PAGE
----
Please Sir, I Want Some Less


Brent C. Dickerson

Copyright © 2016 Brent C. Dickerson

          One of the curious developments I've noticed increasing lately on the net is the phenomenon of netizens complaining, whining, moaning, groaning, and generally engaging in short but histrionic lamentations about postings which, in their very decided opinion, are too long. "Tl;dr" has become the slogan—I would say epitaph—of those unfortunates who are subjected not, as one might think, to Macaulayesque essays of a hundred screenfulls of grandiloquent and densely-packed prose in which the numbing monolithic paragraphs barely pause for breath before succeeding one another, mountain vying with mountain in Himalayan obstruction—oh, no!—proudly flying their flapping banners of entitlement, typically they are complaining bitterly about the horror of paragraphs composed of more than two or three sentences, or postings of more than one or two paragraphs; and what's more, they are doing so in tones of the most self-righteous and sanctimonious, as if the sort of curt bulletins which they crave were their natural birthright, denied them only by monstrous simulacra of men, simulacra having no other object than to pollute them, crush them, bury them under the wretched slag of malign prolixity.

          I have a dog—maybe two—in this fight. I enjoy few things more than to step onto the chariot beside the writer-charioteer and to be whisked away by him down the roads, across the fields, nay even into the thick of battle, at his side as he relates the whys and wherefores of the choice of route, the important and curious features of the countryside, the reasons for the pleasure-trip or indeed the warfare—the characteristics of the enemy, the skills, the strategies, the tactics, the necessities and desirabilities, and in short the whole concept and intellectual environment of the experience he is sharing with me. That's how we learn, how we understand, how we expand our minds. And one of the few things I enjoy more than that is to be the writer-charioteer myself, to share with my passenger the joy of seeing, reflecting, experiencing—the joy of living. For indeed writing and reading are acts of sharing, and, ideally, of mutual trust; and the honest exhilaration of giving is no less than the honest gratitude one should be feeling at receiving the rich product of another's thought and effort. Both parties are cheapened by an atmosphere of hostility to generosity; and Society in general ultimately suffers the greatest impoverishment of all.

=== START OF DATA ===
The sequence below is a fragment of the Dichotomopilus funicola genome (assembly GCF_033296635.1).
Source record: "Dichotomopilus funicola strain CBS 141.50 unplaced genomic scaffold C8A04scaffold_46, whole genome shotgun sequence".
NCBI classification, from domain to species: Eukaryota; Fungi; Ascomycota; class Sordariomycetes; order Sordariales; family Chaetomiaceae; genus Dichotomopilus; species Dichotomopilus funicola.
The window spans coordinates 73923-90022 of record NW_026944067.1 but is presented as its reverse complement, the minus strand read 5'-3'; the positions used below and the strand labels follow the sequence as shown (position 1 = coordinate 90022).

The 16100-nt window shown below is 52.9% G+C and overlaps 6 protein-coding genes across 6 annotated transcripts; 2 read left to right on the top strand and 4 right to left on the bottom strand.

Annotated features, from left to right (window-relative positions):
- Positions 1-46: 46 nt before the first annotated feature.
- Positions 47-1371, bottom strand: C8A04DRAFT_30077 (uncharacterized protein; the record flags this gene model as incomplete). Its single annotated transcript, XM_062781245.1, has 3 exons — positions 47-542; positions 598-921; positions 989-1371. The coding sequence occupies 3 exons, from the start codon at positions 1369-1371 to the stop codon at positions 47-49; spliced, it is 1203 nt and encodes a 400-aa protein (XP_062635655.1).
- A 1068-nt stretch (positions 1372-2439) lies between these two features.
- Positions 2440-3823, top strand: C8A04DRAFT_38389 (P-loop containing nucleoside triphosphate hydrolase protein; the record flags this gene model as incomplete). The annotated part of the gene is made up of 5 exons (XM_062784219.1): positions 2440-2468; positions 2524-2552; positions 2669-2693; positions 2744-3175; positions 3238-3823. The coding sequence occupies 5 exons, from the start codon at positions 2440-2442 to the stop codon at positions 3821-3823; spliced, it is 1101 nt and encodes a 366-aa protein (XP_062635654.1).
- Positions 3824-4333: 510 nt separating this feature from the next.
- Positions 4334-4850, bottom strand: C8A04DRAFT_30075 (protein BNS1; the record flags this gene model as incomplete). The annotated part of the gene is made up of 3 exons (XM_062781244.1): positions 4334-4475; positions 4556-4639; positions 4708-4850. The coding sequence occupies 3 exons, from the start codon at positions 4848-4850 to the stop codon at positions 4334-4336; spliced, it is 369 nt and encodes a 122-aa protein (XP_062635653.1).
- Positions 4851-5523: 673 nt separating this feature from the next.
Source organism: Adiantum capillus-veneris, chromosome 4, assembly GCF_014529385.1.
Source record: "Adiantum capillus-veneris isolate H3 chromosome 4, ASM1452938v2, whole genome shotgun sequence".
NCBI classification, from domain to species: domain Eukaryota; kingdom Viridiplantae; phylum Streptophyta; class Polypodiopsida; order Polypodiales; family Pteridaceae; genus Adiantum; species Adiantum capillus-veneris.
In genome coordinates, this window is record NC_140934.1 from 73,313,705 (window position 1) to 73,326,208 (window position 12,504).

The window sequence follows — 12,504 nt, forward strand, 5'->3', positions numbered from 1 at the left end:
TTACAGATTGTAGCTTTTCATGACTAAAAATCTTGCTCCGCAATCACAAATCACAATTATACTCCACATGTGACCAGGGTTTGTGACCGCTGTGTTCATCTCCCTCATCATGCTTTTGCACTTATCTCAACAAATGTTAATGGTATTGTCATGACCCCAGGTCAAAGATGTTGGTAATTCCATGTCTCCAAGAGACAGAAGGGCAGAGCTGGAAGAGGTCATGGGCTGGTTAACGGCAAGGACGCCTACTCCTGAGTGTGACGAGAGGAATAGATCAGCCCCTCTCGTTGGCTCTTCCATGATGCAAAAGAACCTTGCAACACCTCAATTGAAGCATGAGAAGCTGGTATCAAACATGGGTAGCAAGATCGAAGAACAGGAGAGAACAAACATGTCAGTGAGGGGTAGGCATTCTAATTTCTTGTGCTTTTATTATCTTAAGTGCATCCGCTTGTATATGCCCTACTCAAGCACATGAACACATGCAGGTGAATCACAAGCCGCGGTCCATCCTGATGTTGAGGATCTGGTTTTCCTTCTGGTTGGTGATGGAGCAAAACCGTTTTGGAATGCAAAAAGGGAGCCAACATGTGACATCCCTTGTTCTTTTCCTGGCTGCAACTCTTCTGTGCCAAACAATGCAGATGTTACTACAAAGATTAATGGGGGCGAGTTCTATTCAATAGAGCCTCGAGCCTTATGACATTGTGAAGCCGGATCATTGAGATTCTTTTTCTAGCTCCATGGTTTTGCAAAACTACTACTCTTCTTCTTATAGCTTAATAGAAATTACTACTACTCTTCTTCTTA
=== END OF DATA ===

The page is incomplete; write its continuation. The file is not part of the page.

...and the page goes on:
"But I have traveled my own route there many times before—chariot shmariot, I have driven, bicycled, walked my way, and know it like the back of my hand—what's the point of being dragged along on some roundabout sightseeing tour from my here to that same there by some lunatic who wouldn't know my shortcuts if they bit him on the nose?" Aye, and that's the whole point: You've grown so accustomed to your route and your shortcuts that they could lead through mines of gold and jewels and, due to your numbing habituation, you wouldn't see anything but the pallid light at the far end of your tunnel betokening your destination. Take the writer's route, be enriched by his experience of the route he has chosen, giving you not only a new way to get from here to there but also some perspective on your customary route. Partaking of the new experience supplied by the writer—and this goes quite as much for the new routes musicians, painters, sculptors, architects, and so on, offer you—refreshes and sophisticates your perceptions while it opens up to you worlds of insight into the human experience as a whole. The efficiency of "hurry up—make it convenient for me—do it my way" is a false efficiency of self-absorption.

          With dwindling attention spans trained and tailored, I suspect, by what they are accustomed to seeing on the little screens of their personal devices, and so by the tweets and texts they are accustomed to receiving from their similarly barren ilk, all these people want as they rush along from nowhere to oblivion is terse bullet points—never mind about details or reasoning, and don't even think of artistry. "Don't detain me with your gifts—be quick about it; and I'll throw it back in your face, and angrily too, if it's not 140 characters or less, because how can anyone have anything worthwhile to say that's longer than that?" Trained and tailored, people are becoming mere appendages to their devices.

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